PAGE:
Havana, photo: Bill Hackwell
On November 16, Havana marked its 502nd anniversary amid good news: the reopening of borders throughout Cuba, the return of children to the classroom, the rebirth of economic life after almost two years of the COVID-19 pandemic. There was no better way to welcome this new anniversary than with the gradual return of the Caribbean island to the “new normal”.
Little by little, the streets of Cuba’s “capital of dignity” are once again full of life, thanks to the mixture of Cubans and tourists, who choose this city over many others, because of its perfect geographical location, the “climate that favors flowers at all times” and the “decoration of sea, clouds or sun, at the end of every street”, as portrayed by Carpentier in his Habanera Chronicles.
Its beauty is perceived by all, not only by those who were born and grew up walking its streets, witnesses to the passage of time but also by every stranger who comes to it because of its history and its people.
In honor of this new anniversary, a statue dedicated to Eusebio Leal was unveiled by sculptors Jose Villa Soberon and Gabriel Cisneros Baez, his assistant, and was placed at the entrance of The Palace of the General Captains in Old Havana.
People can now approach and take pictures with the Historian of the city (1942 – 2020), whom they saw walking those same streets and who was the visionary of the recovery of much of the architecture of the historic center of Havana.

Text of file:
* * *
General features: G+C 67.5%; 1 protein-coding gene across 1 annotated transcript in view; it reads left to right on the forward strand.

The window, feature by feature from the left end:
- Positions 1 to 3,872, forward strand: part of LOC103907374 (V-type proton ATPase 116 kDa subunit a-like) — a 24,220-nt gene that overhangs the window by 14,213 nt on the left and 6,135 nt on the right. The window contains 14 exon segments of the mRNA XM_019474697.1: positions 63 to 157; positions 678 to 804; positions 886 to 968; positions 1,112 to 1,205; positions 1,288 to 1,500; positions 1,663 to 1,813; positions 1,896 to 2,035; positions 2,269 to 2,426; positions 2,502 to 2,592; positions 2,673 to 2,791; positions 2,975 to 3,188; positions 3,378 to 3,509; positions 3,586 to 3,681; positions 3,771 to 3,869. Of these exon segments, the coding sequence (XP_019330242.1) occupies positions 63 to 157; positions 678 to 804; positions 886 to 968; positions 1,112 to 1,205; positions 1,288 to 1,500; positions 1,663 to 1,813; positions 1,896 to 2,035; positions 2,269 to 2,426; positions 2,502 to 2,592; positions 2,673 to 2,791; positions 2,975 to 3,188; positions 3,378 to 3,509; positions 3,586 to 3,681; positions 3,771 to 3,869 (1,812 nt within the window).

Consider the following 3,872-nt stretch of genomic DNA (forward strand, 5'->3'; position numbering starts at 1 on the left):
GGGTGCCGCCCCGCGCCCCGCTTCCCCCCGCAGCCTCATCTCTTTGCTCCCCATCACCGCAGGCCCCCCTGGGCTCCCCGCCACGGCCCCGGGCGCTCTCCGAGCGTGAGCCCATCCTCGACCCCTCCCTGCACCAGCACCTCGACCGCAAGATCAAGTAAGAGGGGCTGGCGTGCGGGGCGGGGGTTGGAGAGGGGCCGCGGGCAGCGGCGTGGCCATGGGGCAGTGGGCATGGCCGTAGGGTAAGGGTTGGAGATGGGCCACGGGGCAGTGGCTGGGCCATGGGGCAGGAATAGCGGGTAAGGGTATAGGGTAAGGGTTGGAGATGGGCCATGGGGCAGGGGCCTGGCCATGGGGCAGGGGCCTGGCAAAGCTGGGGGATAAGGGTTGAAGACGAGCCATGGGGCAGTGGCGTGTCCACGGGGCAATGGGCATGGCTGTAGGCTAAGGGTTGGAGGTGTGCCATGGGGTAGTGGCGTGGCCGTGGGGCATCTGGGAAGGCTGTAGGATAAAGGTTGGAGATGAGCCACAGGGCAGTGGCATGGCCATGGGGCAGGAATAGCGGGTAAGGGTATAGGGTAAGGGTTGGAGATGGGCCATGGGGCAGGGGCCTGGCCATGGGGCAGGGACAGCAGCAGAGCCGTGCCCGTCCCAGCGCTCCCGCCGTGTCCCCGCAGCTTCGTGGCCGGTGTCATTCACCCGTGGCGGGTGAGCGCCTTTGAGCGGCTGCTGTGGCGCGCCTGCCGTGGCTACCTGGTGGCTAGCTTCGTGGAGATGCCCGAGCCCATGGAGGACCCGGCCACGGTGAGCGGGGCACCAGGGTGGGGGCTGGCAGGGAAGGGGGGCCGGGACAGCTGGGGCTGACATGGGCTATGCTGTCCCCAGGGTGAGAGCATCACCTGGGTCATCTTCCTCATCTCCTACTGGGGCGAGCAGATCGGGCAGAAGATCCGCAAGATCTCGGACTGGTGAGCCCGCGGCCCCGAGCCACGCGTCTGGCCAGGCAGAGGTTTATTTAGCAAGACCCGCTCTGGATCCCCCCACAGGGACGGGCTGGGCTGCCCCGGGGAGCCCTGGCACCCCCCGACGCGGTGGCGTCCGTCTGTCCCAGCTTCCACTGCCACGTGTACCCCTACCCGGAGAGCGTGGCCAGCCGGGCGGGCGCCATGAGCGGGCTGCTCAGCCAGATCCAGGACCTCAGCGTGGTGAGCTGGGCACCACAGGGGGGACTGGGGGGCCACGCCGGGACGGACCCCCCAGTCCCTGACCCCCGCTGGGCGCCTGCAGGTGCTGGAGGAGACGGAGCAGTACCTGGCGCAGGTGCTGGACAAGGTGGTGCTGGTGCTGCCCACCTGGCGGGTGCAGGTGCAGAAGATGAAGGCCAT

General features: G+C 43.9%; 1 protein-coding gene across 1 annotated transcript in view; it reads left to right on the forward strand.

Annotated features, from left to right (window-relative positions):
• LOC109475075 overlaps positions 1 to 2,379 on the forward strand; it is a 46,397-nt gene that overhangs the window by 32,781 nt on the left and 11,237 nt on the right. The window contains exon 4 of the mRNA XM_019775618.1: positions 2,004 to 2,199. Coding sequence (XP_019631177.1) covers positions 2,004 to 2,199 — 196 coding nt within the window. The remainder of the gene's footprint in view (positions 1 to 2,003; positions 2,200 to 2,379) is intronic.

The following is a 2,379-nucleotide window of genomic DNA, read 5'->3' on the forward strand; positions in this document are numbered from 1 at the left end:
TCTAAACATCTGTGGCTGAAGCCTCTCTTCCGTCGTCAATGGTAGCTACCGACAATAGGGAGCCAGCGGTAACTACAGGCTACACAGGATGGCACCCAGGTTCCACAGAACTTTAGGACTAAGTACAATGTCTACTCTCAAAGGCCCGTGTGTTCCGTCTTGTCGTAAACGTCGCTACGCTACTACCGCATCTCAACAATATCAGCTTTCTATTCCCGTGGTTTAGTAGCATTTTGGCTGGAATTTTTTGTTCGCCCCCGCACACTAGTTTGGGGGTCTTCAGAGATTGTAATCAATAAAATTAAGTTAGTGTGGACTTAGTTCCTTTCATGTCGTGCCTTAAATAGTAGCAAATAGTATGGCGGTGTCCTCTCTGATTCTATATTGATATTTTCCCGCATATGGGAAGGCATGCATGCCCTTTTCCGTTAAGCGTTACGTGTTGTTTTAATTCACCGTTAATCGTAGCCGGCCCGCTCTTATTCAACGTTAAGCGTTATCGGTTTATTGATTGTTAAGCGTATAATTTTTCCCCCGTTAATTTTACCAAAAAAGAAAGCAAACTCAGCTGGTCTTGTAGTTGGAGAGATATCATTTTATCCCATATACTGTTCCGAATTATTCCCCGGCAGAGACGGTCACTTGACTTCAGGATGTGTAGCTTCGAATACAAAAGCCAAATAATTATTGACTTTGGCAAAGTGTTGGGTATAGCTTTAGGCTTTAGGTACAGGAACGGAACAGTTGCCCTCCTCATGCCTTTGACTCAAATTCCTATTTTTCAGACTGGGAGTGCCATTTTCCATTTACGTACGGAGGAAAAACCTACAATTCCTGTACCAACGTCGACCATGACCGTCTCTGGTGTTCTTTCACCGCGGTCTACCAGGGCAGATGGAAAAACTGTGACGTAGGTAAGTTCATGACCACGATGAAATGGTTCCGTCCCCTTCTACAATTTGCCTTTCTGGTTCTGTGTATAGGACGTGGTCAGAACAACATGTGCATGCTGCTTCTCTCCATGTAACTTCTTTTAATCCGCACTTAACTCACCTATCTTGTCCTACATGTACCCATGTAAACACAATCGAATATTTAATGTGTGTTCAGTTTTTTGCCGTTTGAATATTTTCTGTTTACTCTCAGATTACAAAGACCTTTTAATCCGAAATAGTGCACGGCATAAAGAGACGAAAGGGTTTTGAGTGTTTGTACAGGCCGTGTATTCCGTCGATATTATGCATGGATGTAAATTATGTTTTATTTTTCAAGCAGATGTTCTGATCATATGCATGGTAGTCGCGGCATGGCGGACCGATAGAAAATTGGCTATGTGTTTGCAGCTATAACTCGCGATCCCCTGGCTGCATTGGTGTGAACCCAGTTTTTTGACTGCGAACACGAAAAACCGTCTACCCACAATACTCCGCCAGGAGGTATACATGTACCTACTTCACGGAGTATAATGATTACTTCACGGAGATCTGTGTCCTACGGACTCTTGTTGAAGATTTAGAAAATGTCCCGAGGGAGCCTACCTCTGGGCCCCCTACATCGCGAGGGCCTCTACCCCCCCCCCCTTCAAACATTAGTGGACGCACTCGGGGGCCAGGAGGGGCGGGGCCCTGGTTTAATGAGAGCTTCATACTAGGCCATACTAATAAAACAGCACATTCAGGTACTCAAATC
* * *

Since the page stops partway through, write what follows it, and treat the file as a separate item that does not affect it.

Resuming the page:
The physical loss of Leal was irreparable and occurred in the middle of the most difficult months of the pandemic. The city was the most affected one by the health closures and remained isolated from the rest of the provinces for over a year as the only strategy to prevent the spread of the virus.
Thanks to Cuba’s massive vaccination, a process that began in the capital, we can now not only show the beauty of Havana to curious travelers but locals can also disconnect from city life and travel to other cities in the country or meet up with family and friends spread throughout the archipelago.
Inter-American Relations and National Security Researcher Abel Gonzalez described this new happiness perfectly. “Havana has witnessed efforts to preserve the symbol of unity among all Cubans, beyond the origin of birth of its inhabitants,” he wrote in an article published in Cubadebate.
At the end of the day, Havana is made up of citizens from all the country’s territories, who represent, as described by ethnologist Fernando Ortiz, the “Cuban ajiaco”: that mixture of cultural, religious, sports, educational, patriotic, ideological, solidarity and internationalist traditions that runs through the blood of most Cubans.
The real and wonderful city (real y maravillosa), as Carpentier described it, celebrates its 502 years of life in an atmosphere of joy and peace, felt more strongly because the city dwellers come from a period of confinement and tensions, with the pandemic and the US blockade still on the prowl.
There is renewed enthusiasm and there is poetry, as in the verses of Roberto Fernandez Retamar, a Havana native who portrayed like few others the “City cracked every day by the sun / And remade in silence / From dusk / So that the morning finds it again intact, / With only a few papers and many kisses to spare / The only city that is truly mine / Neither better nor worse, neither full nor poor but real.”
November 17, 2021 from Havana